I'm nearly 27 years old. I've played sports my whole life. I've broken my nose and had surgery on it twice. I've had several other surgeries when I was little regarding an issue with my tear duct. I had my wisdom teeth removed. I had osgood schlatter's disease and patella tendinitis. I've severely sprained each ankle at least 3 times. I've had countless other minor to moderate ankle sprains. I've had thigh contusions that have caused my entire thigh to swell up. I've been hit in the jaw so hard that I couldn't chew food for 3 days. I sprained my left foot so badly that it took me over a month before I could walk on it without limping and over 2 months before I could jog normally on it. To this day, when I run my finger over the top of that foot, it sends a tingling sensation shooting down to my toes.
Despite all these surgeries and injuries, I've never taken a Vicodin. I've never taken Perococet. Nor Norco. Nor Lortab. Nor ANY hydrocodone or oxycodone product. The strongest pain medication I've ever felt the need to take is 800mg of ibuprofen.
Now, I don't think I have some great level of pain tolerance. Far from it. I'm just not a baby about pain. When you get injured, I realize that you're going to have a bit of discomfort, so I deal with it. I feel like a lot of people don't understand that concept. Moreover, I feel that a lot of prescribers jump to the controlled pain medications (mainly Vicodin and Percocet) far too quickly.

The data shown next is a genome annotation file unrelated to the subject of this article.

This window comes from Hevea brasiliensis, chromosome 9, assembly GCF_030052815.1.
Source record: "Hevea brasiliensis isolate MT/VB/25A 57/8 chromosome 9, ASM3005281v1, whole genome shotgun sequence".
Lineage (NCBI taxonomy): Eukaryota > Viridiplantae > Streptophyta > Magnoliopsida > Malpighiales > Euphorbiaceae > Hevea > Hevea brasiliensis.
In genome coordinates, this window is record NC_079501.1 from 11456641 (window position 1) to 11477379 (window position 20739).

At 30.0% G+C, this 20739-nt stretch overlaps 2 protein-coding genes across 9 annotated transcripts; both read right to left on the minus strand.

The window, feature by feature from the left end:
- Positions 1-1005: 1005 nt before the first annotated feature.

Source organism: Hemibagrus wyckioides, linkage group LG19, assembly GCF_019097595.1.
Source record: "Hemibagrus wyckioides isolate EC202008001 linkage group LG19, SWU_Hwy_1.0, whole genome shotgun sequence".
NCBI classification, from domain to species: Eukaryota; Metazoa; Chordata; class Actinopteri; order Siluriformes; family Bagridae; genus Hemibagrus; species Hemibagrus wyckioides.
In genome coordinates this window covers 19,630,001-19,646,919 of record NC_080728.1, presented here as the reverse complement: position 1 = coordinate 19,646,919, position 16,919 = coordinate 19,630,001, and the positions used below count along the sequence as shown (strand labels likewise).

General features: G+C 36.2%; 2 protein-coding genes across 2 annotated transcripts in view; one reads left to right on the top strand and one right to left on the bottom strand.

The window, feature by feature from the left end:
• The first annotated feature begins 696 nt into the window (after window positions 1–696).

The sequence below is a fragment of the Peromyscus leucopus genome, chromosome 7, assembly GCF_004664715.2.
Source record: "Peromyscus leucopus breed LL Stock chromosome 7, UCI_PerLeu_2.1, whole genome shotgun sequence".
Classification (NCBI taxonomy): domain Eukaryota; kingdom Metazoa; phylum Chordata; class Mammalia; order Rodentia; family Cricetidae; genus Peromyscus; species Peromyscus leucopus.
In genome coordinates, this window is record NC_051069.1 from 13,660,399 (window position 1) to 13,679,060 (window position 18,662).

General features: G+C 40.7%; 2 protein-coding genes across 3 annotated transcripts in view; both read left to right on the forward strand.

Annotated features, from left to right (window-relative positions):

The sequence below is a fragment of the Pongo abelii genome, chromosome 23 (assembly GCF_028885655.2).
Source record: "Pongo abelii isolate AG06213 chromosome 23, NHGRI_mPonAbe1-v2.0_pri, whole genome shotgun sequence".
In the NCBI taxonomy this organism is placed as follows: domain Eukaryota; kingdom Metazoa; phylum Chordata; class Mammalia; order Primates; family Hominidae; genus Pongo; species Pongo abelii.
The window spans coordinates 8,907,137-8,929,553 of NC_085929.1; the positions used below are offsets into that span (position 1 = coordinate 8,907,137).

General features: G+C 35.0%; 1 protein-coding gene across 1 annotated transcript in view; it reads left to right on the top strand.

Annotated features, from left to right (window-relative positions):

I realize that many people do need these medications. A ruptured disc can be excruciatingly painful and debilitating without pain meds. Knee and hip replacements, I can understand. You break your leg in 5 places, yes, you probably need some strong pain medication. And obviously, cancer patients need their pain meds.
However, most other instances shouldn't require anything stronger than ibuprofen, at least to start out. I'll give you an example... A friend of mine recently got into a car accident. The accident wasn't too major. A lot of damage was done to his vehicle, but he walked away from the accident just fine with only a couple minor bruises. Regardless, the police urged him to go to the hospital to get himself checked out just to make sure. He went to the hospital, told them he had a couple bruises but felt mostly fine. Know what they gave him? DILAUDID! For a couple minor bruises, he walked out of the emergency room with a prescription for Dilaudid!
It's those kind of prescribing habits that make pharmacists pause for a couple of extra seconds every time we come across a Percocet prescription. Those prescribing habits are what make it so easy for drug seekers to have access to prescriptions for their CII's of choice. Those kind of prescribing habits make us question even people who get pain meds regularly for legitimate reasons.
We all have those patients who have been getting a month's supply of Perocet (or similar narcotic) every month on the dot for years. You see them come into the pharmacy, and they walk just fine. They talk to you just fine. You try to find any sign of pain or discomfort, and you just can't do it. You're left wondering just what the hell they're getting all this Percocet for, but you can't even begin to guess. These are the patients that make us suspicious of everyone.
I guess my point in all this is that there should be no reason that we dispense as much Vicodin and Percocet as we do Lipitor and hydrochlorothiazide. There simply cannot be that many people that have such severe pain that they can't be treated with ibuprofen, naproxen, or even just Tylenol.